Field of Science

Elements of revenge

I seriously can’t write fiction. I suspect it's not lack of imagination, but some odd form of writer’s block. Or perhaps it is too many years devoted to sifting defensible reality from experimental and computational data. Or is it that I’m unwilling to ask a reader to be confused about the real, the possibly real and the entirely imagined? Or maybe it is because the one and only piece of published fiction I wrote, came (almost) true within the year?  Would any other fiction I wrote become real? That’s clearly a flight of fancy, but even with one data point, do I want to take the risk?

I was invited to write a commentary on the elements that scientists thought they'd discovered (but hadn't) for Nature Chemistry's issue celebrating the International Year of the Periodic Table.  The IUPAC guideline for element names says that you can't re-use names already in circulation in the literature, even if they were ultimately discarded. Which got me thinking if that could be a way for an unscrupulous scientist to crush the dreams of a competitor of having an element named for them. Despite my demonstrated inability to write good fiction, I drafted an introduction to the essay that played out this idea.

In the end, I wrote a non-fictional introduction to the essay (which you can read here if you are of the mind to do so). But if I were to write a piece of fiction about the elements, it might begin like this:

Prof. Exuvgen leaned back in her desk chair and wondered for the thousandth time why she’d ever signed that retirement agreement. Time was slipping through her fingers.  In a month, she’d have to hand over the key codes and walk out the door.  No access to her data and worse yet, no access to the tools she would need to analyze it, that idiot of a director had made it clear her account would be wiped — wiped — at midnight on the 30th, and anything left in her office trucked out to the dumpster.  Tang Woh Kow, they maintained, was right. There were 243 elements in the universe and no more. When Tam Besper saw the traces of zuzenium in 2069, right in this building, that was the end of the era of the element hunters. The last chance to have your name remembered in every chemistry book in the solar system, if not the galaxy. Though if the Vulcans had their way, everyone would be using the systematic names.

Running her hands through her short grey hair, she turned again to the data on the screen.  She’d spent thirty years working toward puncturing Kow's ceiling on the elements, the last ten racing Sabaxoar’s extravagantly funded group on the moon. What was it Maxine had said at that last meeting? Oh, right. Time. That she wasn't in a hurry, she had years to work on this, given lunar life expectancies. And with that Maxine shook her blonde curls and floated off.  Would the director take her more seriously if she looked less weary, grey and face it, old?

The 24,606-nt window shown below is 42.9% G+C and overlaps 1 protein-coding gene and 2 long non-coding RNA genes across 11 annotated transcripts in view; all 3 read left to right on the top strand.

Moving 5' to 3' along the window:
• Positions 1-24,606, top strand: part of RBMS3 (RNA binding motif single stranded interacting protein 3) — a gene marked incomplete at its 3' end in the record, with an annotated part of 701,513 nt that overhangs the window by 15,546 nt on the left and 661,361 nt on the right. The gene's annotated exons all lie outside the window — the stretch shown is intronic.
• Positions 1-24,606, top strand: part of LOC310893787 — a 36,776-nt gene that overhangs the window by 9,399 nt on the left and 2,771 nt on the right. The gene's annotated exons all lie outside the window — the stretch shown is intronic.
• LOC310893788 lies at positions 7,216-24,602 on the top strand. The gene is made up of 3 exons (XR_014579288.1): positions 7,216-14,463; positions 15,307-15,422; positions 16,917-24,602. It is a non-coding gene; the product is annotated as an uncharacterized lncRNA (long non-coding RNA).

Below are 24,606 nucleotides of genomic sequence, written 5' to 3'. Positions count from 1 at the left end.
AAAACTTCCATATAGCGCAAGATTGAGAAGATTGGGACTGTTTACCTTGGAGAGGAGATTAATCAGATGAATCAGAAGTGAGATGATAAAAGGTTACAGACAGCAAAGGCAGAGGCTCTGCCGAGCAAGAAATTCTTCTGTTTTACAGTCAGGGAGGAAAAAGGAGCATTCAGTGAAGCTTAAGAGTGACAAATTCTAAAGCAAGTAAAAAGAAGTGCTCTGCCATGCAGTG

Time. It's running out, was there enough to say, now, without a doubt, that they’d turned up an atom or two of 244 Sym in that last run? Maybe, though maybe that oxide of muscovium was rearing its ugly head, this wouldn't be the first umbral element sunk by 115. Certainly there was strong evidence of a new isotope of 243.  Time, there just wasn't enough time.

She tapped the bud in her ear, and started composing the manuscript of one last paper.  “We present here evidence for the creation of the 616 isotope of 243 Zz, half-life 82 msecs, along with traces of element 244, Uuq.” She glanced up at the list of proposed names for 244 her group had kept on the whiteboard, derived from the names of birthplaces and long dead mentors and far-flung galaxies and grinned wickedly. “…for which we propose the name sabaxorium, symbol Sx, in honor of our respected and long time competitor in this hunt, Maxine Sabaxoar.”

Four months later, Maxine wakes up to a tweetstorm of congratulations for having the first trans-zuzenium element named for her. She pulls up the paper and seeing the unmistakable traces of MvO in the accompanying supplementary data dump, shrieks, "I've been robbed.”
In the 1970s, Tang Wah Kow of New Method College in Hong Kong suggested (based on an odd theory about triads and octaves) that the upper level for an element was Z=243. Further, he proposed that when that element was ultimately discovered, it should be called zuzenium (Zz). The suggested name he said was, "...deduced from a Chinese idiom 'The name stands behind Zun Zen, who (Zun Zen) came last on the list of successful candidates in a royal examination." [In "An Octagonal Prismatic Periodic Table" J. Chem. Ed. 49, 59 (1972)]

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Markup Key:
- <b>bold</b> = bold
- <i>italic</i> = italic
- <a href="">FoS</a> = FoS